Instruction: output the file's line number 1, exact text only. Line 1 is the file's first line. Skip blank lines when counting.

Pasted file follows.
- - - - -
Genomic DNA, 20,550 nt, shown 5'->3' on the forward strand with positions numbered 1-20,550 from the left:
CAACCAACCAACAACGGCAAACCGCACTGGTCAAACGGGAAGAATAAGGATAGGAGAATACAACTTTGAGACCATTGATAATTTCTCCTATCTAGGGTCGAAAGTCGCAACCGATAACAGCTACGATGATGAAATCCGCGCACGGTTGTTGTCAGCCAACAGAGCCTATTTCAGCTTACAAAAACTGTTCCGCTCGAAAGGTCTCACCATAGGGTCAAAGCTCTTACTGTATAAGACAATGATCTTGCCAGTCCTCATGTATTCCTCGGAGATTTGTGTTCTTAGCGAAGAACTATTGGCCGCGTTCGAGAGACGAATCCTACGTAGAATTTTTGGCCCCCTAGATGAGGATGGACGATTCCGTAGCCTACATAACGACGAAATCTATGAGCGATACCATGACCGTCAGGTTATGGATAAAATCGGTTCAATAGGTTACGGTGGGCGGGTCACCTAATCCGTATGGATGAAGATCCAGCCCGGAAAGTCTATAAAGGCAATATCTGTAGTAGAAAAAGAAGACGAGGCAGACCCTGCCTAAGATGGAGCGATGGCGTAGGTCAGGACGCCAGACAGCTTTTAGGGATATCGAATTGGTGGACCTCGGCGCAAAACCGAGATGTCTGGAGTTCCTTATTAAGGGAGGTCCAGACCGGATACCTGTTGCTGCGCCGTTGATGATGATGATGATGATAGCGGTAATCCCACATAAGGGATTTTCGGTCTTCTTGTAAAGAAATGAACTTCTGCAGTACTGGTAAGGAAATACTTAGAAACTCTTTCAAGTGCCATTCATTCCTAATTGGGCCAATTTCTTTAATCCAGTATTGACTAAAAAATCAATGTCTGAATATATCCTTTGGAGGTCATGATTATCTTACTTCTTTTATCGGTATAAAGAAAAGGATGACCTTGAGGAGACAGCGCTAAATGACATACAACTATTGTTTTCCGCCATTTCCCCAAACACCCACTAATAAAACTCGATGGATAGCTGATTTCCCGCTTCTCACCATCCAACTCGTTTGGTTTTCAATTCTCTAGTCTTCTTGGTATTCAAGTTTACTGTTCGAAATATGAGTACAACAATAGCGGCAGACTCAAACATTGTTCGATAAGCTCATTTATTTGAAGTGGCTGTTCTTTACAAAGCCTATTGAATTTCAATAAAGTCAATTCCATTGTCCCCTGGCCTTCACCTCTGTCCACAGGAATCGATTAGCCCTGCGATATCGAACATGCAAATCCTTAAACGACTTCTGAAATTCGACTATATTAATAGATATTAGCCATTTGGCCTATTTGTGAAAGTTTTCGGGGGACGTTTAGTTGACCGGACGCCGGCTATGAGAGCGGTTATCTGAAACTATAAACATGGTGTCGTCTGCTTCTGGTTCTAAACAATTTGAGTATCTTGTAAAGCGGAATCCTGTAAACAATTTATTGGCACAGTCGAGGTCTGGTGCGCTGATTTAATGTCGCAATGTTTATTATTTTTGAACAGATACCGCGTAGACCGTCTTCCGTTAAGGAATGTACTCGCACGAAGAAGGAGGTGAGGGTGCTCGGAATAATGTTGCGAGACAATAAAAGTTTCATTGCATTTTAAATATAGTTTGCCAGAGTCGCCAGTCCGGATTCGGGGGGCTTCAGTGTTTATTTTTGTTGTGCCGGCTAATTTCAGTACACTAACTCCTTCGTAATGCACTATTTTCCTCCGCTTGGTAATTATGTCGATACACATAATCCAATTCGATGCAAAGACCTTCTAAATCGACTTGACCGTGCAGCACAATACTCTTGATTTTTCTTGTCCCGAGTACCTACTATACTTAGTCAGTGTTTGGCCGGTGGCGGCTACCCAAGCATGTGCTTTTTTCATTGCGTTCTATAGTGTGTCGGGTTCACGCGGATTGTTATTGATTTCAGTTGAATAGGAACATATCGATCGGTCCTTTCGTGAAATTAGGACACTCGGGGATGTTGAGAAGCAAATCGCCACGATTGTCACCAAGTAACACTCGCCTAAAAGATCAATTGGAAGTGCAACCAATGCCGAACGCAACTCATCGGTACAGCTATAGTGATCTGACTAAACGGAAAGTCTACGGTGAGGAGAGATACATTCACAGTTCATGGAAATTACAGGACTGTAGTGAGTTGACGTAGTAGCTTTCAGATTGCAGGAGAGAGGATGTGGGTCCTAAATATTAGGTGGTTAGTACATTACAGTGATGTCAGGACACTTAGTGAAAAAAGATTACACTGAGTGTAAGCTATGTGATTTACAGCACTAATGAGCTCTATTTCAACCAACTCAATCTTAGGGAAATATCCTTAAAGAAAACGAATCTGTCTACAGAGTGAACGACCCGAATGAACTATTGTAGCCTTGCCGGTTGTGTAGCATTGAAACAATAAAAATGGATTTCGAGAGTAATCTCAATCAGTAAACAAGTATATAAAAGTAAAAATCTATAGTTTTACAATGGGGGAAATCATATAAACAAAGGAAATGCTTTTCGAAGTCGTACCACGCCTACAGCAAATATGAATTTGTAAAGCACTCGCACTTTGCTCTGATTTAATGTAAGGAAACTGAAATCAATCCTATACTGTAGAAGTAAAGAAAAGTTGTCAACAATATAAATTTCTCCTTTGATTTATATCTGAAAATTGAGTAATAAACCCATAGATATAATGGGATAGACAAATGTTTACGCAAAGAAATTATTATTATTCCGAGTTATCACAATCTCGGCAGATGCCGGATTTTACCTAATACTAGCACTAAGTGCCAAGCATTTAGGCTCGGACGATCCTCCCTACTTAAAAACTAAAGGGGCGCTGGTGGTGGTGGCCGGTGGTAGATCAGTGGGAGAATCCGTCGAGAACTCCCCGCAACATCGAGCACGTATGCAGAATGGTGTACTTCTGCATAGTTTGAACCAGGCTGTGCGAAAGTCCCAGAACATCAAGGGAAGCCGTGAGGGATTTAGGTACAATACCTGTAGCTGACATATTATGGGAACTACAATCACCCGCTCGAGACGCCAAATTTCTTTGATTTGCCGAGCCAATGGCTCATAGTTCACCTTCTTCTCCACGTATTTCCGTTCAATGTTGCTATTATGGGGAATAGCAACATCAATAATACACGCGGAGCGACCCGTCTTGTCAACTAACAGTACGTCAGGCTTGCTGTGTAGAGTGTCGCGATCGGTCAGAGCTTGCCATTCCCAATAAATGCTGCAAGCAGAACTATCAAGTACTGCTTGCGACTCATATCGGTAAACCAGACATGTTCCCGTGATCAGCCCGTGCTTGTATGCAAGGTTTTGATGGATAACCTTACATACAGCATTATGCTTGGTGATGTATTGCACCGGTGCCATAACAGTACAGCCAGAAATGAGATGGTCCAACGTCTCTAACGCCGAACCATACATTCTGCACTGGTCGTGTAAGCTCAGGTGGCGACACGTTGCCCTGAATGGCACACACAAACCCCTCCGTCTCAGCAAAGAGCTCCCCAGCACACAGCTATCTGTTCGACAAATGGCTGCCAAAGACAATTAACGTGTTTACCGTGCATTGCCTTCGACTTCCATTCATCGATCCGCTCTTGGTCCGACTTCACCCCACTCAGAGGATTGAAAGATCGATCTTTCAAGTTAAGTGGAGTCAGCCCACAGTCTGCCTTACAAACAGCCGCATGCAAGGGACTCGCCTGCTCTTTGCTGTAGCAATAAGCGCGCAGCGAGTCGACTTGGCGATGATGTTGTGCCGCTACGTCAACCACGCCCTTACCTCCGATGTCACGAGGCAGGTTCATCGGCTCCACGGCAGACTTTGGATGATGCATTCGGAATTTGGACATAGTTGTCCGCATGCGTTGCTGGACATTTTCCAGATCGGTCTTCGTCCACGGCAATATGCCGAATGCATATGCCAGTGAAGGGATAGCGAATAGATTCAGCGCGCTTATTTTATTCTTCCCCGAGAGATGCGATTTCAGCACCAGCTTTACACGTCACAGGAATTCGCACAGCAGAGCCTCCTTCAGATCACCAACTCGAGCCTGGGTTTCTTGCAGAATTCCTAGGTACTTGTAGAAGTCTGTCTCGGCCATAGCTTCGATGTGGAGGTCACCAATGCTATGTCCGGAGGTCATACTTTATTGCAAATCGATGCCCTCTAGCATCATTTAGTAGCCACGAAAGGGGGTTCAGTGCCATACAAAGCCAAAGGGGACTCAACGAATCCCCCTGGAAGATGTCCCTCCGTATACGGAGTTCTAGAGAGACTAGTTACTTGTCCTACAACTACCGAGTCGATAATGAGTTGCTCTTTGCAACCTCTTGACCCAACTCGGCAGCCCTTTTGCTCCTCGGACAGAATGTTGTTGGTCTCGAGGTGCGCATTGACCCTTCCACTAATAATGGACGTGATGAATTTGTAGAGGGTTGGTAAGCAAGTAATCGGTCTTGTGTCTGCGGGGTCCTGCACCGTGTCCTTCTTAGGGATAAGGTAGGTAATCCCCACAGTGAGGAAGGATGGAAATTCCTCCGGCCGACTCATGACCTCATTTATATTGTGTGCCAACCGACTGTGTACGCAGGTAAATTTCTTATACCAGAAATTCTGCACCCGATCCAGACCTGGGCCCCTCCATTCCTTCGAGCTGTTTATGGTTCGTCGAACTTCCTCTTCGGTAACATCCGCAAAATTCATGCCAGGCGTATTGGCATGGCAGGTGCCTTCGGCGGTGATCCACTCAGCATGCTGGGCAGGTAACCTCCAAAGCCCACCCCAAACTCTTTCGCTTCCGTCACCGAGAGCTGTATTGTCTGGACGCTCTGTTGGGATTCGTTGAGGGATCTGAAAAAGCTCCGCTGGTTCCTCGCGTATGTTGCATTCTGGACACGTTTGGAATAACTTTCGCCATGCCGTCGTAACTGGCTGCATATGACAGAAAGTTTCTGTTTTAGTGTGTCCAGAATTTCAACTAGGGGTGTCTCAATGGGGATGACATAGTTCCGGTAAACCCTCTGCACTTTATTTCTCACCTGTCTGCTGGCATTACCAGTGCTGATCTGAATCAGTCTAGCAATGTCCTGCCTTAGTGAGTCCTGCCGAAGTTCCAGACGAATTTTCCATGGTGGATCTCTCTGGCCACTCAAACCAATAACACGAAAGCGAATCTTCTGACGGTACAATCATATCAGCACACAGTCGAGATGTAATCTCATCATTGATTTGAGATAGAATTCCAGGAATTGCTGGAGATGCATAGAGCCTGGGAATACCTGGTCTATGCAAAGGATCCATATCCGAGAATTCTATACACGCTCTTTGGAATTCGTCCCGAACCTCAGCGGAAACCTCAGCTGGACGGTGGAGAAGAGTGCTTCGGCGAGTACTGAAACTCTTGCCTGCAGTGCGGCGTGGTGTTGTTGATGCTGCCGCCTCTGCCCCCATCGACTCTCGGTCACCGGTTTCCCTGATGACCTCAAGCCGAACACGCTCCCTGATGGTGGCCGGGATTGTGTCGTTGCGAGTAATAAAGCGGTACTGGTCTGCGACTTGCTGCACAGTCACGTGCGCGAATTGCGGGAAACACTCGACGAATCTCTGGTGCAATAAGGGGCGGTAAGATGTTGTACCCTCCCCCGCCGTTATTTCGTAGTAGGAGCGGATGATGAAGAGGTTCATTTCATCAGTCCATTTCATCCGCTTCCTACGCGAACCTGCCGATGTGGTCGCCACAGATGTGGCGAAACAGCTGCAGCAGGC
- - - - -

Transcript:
Genomic DNA, 20,550 nt, shown 5'->3' on the forward strand with positions numbered 1-20,550 from the left: